Weighing in processes under the USPA offer more flexibility for their competitors. The weighing in session will last a minimum of one and half hours but can occur up to 24 hours prior to the competition. This will often mean that more competitors will often have more aggressive weight cuts to make weight so they have time to regain the weight prior to the actual competition.
The USPA runs both drug tested and non drug tested competitions. Drug tested competitions will be distinguished through the phrase “Drug Tested” preceding the contest name. Although the USPA run drug tested competitions, they are generally not as popular as the non-drug tested competitions.
After the weigh in, the competition proceedings are very similar in both federations. At the weigh in, the lifter or coach must declare the starting weight for all three lifters.
A maximum number of 15 lifters are permitted per flight. Lifters are permitted one change in first attempt before their flights start. After an attempt has been made, there is a one minute window to submit their next attempt.
Weights submitted for the second and third attempt in squat and bench press cannot be changed. In the third attempt of the deadlift, two attempt changes are permitted.
Learn more in my article on How Is Powerlifting Scored (A Complete Guide).
How Should I Know Which Federation To Choose?
Choosing to compete in a particular federation really depends on your personal values and what you want to get out of competing in powerlifting.
Many individuals value health enough to pursue a drug free career in training and competing in powerlifting. This may bias those to choose the USAPL due to its drug free ethos.
Other people enjoy the variety of divisions of powerlifting competitions. There are more options of levels of performance equipment in the USPA, which may lend others to choose this federation.
Ultimately, you need to decide what is of paramount importance in the nature of the federation and decide what is non-negotiable for you.
Some federations pay their athletes with prize money. You can learn more in my article on Can You Make Money In Powerlifting?
How Do I Find Out More
- To find out more about the USAPL and the IPF parent federation, visit the IPF website here.
- To find out more about the USPA and the IPL parent federation, visit the USPA website here.
- Read my article on How To Find Powerlifting Meets in your local area.
- Read my article on 55 Powerlifting Mistakes To Avoid if you’re thinking about competing
Does the USAPL have an untested division?
No, the USAPL is exclusively a drug free powerlifting federation. The federation can test at competition and can test athletes outside of competition.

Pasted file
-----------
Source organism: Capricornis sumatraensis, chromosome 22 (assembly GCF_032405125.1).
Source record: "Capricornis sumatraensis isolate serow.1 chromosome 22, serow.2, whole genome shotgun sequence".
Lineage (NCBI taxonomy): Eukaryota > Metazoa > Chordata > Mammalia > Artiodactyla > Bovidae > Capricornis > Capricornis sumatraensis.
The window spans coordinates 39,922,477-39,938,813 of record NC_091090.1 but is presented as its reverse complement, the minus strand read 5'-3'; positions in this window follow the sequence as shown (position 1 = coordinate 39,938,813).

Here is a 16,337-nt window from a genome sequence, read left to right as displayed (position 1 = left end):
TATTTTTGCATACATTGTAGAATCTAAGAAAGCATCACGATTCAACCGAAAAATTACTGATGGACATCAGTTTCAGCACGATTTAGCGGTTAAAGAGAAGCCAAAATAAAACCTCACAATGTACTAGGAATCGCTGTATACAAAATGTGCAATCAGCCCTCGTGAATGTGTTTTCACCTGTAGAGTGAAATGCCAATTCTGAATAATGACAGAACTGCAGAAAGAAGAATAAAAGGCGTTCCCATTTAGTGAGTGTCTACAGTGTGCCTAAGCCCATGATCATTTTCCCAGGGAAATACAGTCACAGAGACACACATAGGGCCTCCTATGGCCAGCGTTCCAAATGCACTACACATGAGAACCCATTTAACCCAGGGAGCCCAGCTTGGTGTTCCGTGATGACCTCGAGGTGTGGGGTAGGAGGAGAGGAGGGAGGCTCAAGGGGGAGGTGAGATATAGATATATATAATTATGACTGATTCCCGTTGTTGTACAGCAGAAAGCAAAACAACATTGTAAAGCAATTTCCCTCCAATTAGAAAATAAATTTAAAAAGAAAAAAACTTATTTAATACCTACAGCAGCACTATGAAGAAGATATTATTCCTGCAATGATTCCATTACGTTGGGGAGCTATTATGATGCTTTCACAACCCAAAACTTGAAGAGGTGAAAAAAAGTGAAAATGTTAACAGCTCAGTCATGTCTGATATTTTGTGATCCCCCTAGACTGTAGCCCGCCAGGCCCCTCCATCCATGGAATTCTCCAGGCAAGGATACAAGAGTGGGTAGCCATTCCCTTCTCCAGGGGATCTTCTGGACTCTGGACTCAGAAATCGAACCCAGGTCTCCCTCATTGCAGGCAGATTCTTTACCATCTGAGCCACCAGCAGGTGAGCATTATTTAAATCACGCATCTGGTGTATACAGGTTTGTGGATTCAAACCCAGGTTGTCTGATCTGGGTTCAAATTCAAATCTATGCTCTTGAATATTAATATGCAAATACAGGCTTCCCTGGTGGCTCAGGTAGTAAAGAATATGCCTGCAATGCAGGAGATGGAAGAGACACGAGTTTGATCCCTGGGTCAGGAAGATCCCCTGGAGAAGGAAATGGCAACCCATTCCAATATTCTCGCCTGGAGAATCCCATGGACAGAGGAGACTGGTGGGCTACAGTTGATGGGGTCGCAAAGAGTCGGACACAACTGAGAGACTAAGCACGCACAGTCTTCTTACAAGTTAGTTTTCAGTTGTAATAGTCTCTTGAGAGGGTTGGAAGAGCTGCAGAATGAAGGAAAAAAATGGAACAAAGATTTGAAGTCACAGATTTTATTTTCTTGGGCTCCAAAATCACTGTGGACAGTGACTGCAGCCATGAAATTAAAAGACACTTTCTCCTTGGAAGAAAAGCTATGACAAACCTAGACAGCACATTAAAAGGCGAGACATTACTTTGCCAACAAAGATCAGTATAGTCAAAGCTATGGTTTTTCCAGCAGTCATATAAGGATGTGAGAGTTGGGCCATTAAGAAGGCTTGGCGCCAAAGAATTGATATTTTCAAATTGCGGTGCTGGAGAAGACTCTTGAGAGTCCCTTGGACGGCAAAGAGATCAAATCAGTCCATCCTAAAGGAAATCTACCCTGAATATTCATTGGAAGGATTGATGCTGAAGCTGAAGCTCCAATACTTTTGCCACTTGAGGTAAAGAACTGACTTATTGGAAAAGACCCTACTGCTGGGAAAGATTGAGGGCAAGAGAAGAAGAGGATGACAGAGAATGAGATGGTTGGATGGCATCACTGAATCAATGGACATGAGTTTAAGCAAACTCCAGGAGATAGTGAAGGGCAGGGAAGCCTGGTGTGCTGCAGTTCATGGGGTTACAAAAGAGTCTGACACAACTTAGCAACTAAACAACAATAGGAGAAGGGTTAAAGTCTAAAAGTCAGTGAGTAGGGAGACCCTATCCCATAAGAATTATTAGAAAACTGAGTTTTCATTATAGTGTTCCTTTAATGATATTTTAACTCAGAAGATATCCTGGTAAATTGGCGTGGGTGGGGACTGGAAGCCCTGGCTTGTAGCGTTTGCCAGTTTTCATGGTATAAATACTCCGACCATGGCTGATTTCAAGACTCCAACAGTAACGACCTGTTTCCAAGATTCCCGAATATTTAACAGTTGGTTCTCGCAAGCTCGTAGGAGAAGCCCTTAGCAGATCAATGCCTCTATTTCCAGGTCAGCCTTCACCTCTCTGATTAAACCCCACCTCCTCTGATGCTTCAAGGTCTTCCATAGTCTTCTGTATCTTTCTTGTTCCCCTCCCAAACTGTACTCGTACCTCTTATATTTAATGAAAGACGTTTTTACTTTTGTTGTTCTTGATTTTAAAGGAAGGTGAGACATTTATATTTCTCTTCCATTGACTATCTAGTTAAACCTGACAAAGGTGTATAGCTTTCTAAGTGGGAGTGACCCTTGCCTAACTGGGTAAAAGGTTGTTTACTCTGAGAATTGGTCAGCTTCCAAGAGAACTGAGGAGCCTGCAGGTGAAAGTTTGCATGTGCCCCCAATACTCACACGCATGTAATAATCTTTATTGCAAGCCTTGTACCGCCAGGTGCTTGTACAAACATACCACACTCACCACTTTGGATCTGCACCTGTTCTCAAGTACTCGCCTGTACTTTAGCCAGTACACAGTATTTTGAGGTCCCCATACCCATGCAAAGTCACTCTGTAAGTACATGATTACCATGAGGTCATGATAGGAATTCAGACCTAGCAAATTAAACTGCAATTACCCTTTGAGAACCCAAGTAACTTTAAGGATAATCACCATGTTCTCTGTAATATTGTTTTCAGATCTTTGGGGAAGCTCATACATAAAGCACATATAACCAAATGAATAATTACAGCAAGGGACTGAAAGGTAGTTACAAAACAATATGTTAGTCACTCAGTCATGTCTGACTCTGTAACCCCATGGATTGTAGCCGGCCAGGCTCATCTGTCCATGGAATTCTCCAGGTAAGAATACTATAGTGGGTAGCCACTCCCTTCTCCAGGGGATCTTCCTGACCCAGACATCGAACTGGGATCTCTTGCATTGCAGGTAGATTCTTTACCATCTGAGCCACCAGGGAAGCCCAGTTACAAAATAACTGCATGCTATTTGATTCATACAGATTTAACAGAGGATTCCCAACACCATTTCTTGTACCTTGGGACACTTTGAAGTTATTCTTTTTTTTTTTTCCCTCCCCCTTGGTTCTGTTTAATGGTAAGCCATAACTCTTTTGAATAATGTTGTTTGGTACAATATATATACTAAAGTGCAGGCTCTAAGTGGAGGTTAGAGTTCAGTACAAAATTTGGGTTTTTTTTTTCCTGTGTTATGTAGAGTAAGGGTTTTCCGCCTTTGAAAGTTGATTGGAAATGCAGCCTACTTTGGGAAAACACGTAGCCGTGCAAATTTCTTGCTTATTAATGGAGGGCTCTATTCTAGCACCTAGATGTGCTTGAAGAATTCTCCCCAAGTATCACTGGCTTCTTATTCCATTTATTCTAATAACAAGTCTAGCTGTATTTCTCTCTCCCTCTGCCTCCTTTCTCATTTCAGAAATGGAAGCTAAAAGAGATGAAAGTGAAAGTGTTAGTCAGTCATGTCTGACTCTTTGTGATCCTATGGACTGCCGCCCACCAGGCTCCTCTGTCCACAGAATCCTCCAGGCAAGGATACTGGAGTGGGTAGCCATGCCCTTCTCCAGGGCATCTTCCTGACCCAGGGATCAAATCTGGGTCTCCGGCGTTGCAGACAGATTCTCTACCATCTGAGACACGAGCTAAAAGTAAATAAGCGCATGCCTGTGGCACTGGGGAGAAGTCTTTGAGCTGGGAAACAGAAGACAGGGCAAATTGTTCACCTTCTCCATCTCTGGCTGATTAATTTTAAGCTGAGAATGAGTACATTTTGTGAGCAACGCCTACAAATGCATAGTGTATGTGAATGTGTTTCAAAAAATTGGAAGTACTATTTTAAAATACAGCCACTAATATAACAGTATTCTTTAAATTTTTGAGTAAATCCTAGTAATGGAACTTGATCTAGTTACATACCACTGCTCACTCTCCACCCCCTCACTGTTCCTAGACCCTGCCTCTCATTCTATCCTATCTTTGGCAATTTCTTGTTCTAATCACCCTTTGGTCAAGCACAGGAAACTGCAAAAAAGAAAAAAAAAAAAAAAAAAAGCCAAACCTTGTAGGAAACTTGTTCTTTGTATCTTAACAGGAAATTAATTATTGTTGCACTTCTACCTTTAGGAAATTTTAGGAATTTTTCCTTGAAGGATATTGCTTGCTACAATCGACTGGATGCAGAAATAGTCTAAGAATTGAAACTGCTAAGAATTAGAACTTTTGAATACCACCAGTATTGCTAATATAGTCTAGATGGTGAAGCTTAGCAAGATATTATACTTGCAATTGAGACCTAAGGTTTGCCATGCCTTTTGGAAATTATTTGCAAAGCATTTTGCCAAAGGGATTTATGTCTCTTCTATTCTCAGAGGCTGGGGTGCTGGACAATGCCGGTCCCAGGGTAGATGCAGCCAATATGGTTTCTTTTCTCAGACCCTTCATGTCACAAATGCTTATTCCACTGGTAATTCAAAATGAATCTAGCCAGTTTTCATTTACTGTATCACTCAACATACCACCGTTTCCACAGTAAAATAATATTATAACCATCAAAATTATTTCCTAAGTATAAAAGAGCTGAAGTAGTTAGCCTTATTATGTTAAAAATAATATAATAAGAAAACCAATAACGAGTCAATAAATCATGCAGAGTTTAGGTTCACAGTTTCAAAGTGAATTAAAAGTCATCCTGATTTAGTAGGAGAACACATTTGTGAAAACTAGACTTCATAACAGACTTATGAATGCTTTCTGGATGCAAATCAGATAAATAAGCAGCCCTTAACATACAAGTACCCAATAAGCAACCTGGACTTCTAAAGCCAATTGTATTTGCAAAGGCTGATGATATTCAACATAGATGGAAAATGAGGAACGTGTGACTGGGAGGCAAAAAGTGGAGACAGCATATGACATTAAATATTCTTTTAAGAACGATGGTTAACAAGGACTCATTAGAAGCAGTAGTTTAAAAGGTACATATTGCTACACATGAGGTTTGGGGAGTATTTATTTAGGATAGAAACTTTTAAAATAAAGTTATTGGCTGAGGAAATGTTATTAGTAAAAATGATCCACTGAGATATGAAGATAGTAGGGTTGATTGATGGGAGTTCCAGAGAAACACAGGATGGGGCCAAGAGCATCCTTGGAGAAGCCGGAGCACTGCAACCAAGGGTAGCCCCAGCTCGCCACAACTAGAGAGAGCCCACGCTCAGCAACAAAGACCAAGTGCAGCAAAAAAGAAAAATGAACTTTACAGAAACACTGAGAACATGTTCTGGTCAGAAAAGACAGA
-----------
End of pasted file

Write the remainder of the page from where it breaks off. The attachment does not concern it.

What is a federation approved list of equipment?
A federation approved list of equipment is a document detailing brands and items that are permitted for competition use.
Do I need to have a membership to compete in a federation?
Yes, you will need to purchase an annual membership in order to be allowed to enter competitions under each federation’s contests.
What barbells does the USAPL use in competitions?
The USAPL uses a stiff powerlifting/power bar for all 3 lifts.
What barbells does the USPA use in competitions?
The USPA uses a deadlift bar for deadlift and a squat bar for heavier weight classes. The deadlift bar is characterised as a 20kg bar that generally has more whip or bend when the deadlift is performed. The squat bar is characterised as a 25kg bar that generally has more tolerance for more load.
Choosing a federation will be one of the most important things to do early on when deciding to make your first step towards competing in powerlifting.
It is important that your values and ethos of the federation resonates with you as an individual. Ultimately, what you care about will determine which federation will fit with your preference.
It is important that when choosing to be a member of a federation, you should read and fully understand the rules and processes of that federation as different federations have different rules.
Neither the USAPL or USPA are affiliated with the International Olympic Committee. Read my full guide on the 8 reasons why powerlifting is not in the Olympics.
About The Author: Norman Cheung ASCC, British Powerlifting Team Coach
Norman Cheung is a powerlifting coach and an accredited strength and conditioning coach under the UKSCA. He has been coaching powerlifting since 2012 and has been an IPF Team GB coach since 2016. He has experience with coaching a variety of lifters from novices to international medallists and international university teams. Along side coaching, he takes interest in helping powerlifters take their first step into coaching. He currently runs his coaching services at strongambitionscoaching.com